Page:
Four letters and a bailout: why Ireland still has a case for financial relief
Opinion: Yes, we were bullied. But no, we couldn’t have avoided a bailout
‘ECB president Mario Draghi’s contention that all is now fine in Ireland and maybe the policy was right all along is as inconsistent as it is insensitive.’ Photograph: Martin Leissl/Bloomberg
I once met Jean-Claude Trichet. It was some time in the mid-1990s as the plans to create a single currency were being hatched and a group of Irish journalists went to interview some of the key players.
We first went to Frankfurt to meet the Bundesbank boss, the formidable Hans Tietmeyer, who delivered a half hour lecture on the virtues of stable money around a grim Formica table in the ECB canteen.
We then travelled to Paris, where Trichet greeted us in the grand entrance hall of the Bank of France saying something like: “We can talk about the euro later, but first let me show you my paintings.”
It was difficult to reconcile the urbane central banker that greeted us that day with the tone of the correspondence dispatched to Brian Lenihan. Part of the back story here was of something of a rift between Frankfurt and Dublin. You can get the feeling of this from reading the letters. The final “gun to the head” letter of November 19th – probably already conveyed informally the previous weekend – shows Ireland being pushed firmly towards the bailout door.
The ECB knew at that stage that this was the way the political wind internationally was blowing. Some kind of bailout had become inevitable. But it was the cost it left Ireland with that now creates the key vulnerability in our economy, our remaining high debt level. Yes, we were bullied. Yes, there does appear to have been a vicious whispering campaign against Ireland that further freaked the markets. And yes, some rich financiers – many from the US and UK, according to a Central Bank analysis – will have been surprised and happy to get all their money back from bust Irish banks. But none of this means we could, in November 2010, have avoided a bailout.
In particular, it is the legacy of this emergency bank funding that still haunts us. As economist Karl Whelan explained in a paper in the Economic and Social Review in 2012, by the end of 2011 the IBRC – the vehicle charged with winding down Anglo and the Irish Nationwide – owed €40 billion to the Central Bank of Ireland to repay this emergency funding the banks had received. They had used this money to pay depositors and bondholders. As Whelan pointed out, the infamous promissory note – a long-term financial commitment by the government – was needed mainly to pay off our own Central Bank. This promissory note has been torn up since, with €25 billion in government debt issued to the Central Bank of Ireland to replace it, making the repayment terms easier but leaving us with the debt.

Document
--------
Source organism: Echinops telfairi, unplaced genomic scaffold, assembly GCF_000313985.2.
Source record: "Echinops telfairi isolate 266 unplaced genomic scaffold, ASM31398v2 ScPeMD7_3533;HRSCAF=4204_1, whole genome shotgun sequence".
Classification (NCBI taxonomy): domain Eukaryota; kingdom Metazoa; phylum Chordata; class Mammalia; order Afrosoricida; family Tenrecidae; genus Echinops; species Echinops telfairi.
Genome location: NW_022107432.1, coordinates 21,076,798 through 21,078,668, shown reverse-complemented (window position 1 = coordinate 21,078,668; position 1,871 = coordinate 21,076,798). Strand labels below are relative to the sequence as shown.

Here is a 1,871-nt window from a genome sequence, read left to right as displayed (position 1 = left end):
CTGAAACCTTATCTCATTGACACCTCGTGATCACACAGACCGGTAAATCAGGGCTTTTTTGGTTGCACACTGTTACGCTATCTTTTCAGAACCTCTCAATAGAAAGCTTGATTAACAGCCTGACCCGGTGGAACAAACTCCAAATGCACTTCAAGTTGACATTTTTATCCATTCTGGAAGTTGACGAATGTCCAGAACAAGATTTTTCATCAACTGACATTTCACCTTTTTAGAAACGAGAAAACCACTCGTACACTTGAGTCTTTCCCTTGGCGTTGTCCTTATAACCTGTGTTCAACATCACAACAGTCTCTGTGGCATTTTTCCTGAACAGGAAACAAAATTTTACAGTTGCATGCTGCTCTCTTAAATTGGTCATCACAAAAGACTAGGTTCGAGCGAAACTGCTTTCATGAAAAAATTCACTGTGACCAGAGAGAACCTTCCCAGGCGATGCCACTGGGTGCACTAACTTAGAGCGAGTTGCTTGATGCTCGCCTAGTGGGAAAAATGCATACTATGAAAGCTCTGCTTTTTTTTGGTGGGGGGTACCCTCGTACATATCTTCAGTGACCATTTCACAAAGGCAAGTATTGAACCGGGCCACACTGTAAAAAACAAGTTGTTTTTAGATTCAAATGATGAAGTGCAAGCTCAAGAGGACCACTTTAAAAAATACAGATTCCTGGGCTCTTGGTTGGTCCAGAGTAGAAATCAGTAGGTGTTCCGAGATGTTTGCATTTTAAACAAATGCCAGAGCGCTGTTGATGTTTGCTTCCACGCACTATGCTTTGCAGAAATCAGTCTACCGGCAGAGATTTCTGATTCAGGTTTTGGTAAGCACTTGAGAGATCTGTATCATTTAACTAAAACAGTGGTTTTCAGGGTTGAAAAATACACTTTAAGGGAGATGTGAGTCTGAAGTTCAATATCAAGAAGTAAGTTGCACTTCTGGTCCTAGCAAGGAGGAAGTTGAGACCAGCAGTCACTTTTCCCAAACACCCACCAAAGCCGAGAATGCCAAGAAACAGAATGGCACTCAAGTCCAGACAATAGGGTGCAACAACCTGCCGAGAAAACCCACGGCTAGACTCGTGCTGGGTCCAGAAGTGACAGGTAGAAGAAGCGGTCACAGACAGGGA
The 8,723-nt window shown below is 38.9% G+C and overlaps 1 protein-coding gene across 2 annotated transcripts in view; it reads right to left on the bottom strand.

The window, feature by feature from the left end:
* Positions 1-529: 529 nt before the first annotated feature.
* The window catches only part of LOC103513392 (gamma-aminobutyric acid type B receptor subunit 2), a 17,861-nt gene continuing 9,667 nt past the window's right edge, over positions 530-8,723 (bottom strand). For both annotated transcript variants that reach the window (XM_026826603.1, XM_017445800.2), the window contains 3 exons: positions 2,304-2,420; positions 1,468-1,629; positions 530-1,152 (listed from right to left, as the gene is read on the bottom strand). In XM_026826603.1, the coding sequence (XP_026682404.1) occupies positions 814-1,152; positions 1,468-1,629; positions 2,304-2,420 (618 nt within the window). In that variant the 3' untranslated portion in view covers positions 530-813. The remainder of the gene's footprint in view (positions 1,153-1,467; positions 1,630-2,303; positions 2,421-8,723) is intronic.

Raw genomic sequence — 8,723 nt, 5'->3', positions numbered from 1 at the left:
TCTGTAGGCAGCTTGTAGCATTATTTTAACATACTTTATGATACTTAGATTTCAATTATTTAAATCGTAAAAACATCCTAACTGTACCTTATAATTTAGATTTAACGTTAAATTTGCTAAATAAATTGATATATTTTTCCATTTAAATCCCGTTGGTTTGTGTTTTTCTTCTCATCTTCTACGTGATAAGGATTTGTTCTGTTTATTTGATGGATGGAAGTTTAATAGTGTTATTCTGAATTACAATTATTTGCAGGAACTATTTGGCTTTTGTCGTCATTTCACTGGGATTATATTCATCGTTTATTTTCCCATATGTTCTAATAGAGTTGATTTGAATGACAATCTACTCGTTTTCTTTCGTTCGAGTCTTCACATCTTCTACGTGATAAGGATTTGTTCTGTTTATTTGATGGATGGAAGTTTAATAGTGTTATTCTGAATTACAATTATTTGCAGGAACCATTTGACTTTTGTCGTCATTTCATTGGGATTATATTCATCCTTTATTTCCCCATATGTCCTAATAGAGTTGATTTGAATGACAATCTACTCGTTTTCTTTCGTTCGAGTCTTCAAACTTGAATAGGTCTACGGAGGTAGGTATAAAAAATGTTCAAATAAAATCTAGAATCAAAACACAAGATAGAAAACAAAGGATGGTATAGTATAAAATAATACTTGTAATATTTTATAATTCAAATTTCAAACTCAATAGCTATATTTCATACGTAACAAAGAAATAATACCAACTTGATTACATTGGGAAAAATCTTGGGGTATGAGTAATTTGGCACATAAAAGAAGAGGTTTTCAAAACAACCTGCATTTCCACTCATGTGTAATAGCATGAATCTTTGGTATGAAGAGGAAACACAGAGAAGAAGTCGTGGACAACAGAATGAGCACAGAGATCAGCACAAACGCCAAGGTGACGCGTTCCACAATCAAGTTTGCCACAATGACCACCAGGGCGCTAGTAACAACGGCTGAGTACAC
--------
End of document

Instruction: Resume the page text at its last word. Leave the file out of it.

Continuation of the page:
The net cost of bailing out Anglo and Irish Nationwide to Ireland was about €35 billion. As things stand we will not get any of that back, bar maybe a small dividend after the recent sell-off of IBRC assets. The rest of the bailout bill – some €30 billion – went on the surviving banks, AIB, Bank of Ireland and Permanent TSB. Here we have recouped some cash and if AIB can be sold down at some point we might get, say, €20 billion back eventually.
The typical narrative about this is along the lines of “poor little Ireland, was bumped into a bailout and left burdened with debts from evil financiers”.
This tends to miss the huge culpability of Irish policy and the fact that the decisions during the crisis were not straightforward.
I don’t agree with a lot of what the ECB says about why it stopped the burning of senior bondholders on two occasions, in late 2010 and 2011 – and there may have been a third earlier in 2010. But its arguments show that at no stage was it an easy call to change course.
We were never going to come out of the crisis without a big hike in our national debt and a big recession. And we can’t now avoid all the difficult decisions – how to pay for water, where to save money and so on, by saying we can suddenly and magically shake off this debt.
But even the ECB now says that it welcomes new rules which will, in future, ensure all bondholders share part of the burden of a bust bank. It still rankles that this did not happen in Ireland’s case. And Mario Draghi’s contention that all is now fine in Ireland and maybe the policy was right all along is as inconsistent as it is insensitive. We still do have a case here. How it can be pursued is another question.